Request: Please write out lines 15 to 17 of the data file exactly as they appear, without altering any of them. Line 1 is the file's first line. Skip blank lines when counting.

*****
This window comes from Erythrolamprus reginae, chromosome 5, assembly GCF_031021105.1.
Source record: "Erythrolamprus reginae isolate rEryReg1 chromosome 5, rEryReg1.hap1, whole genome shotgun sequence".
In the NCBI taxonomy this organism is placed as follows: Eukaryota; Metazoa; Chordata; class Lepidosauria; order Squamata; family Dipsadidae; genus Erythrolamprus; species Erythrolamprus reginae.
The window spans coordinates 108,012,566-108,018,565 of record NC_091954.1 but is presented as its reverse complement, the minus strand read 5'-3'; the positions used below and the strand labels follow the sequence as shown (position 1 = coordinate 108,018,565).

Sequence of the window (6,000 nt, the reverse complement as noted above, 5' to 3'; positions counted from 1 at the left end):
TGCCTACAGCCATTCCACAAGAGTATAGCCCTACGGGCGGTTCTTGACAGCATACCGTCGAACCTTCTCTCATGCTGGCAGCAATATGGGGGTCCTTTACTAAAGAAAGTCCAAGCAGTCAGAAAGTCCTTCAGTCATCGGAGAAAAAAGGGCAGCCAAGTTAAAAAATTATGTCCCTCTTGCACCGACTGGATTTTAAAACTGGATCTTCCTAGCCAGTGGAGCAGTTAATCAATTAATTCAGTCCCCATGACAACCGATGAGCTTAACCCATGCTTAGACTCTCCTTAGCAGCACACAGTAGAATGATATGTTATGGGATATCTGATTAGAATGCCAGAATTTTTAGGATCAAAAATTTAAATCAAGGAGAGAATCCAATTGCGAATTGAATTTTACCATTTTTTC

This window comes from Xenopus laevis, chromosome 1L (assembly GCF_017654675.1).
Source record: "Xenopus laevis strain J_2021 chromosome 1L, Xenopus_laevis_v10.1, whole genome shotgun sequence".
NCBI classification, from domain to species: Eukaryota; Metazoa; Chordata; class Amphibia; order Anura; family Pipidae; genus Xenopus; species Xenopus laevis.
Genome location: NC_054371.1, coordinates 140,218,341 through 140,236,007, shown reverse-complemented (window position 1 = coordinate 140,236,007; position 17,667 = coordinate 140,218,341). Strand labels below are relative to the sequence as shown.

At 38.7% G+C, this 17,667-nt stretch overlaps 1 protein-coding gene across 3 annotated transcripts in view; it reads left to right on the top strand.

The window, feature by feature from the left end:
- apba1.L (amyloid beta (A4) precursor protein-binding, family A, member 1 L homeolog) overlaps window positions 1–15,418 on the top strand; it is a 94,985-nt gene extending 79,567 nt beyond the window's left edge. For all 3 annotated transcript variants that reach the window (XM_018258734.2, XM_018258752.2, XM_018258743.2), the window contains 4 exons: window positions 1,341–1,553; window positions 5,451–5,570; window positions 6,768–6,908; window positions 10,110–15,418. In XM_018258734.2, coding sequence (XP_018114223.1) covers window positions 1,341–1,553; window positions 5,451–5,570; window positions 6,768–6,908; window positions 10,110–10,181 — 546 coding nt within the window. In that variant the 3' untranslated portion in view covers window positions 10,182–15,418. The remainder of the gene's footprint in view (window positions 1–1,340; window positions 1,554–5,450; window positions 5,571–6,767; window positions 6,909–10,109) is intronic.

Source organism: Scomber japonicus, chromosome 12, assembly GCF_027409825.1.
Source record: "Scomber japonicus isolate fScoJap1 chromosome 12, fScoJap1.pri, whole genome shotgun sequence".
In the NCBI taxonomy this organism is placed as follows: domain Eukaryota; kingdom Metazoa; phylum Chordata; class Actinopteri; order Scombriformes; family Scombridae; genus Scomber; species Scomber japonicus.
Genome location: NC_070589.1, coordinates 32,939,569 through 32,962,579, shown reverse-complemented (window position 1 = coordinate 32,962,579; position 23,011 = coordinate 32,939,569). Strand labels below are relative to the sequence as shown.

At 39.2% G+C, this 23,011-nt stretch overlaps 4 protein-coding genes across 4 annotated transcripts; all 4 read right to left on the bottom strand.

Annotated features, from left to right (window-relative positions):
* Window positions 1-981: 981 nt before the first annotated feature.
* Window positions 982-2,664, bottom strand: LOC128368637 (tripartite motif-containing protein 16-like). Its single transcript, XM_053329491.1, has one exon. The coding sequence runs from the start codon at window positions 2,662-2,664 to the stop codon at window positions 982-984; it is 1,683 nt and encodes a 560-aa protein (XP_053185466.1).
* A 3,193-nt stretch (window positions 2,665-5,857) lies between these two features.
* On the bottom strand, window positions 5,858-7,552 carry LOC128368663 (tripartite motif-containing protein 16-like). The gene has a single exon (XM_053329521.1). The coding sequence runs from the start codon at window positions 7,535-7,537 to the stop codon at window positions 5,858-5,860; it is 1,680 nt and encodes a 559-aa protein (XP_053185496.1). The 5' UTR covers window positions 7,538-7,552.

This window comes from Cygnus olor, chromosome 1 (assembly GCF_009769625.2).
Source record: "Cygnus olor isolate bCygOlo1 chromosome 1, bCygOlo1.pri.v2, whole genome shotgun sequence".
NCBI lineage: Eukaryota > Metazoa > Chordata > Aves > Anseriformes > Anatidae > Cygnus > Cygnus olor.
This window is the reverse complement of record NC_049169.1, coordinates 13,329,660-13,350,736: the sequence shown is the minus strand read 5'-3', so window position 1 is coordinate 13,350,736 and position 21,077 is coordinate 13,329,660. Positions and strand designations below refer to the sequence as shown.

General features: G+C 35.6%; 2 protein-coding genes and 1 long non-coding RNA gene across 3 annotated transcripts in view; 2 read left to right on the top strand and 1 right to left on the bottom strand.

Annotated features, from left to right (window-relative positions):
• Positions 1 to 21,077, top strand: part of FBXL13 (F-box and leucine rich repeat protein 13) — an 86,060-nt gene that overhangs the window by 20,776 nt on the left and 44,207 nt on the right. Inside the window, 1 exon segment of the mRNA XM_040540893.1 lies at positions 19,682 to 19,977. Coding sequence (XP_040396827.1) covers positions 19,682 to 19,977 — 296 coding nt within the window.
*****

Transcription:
Source record: "Scomber japonicus isolate fScoJap1 chromosome 12, fScoJap1.pri, whole genome shotgun sequence".
In the NCBI taxonomy this organism is placed as follows: domain Eukaryota; kingdom Metazoa; phylum Chordata; class Actinopteri; order Scombriformes; family Scombridae; genus Scomber; species Scomber japonicus.
Genome location: NC_070589.1, coordinates 32,939,569 through 32,962,579, shown reverse-complemented (window position 1 = coordinate 32,962,579; position 23,011 = coordinate 32,939,569). Strand labels below are relative to the sequence as shown.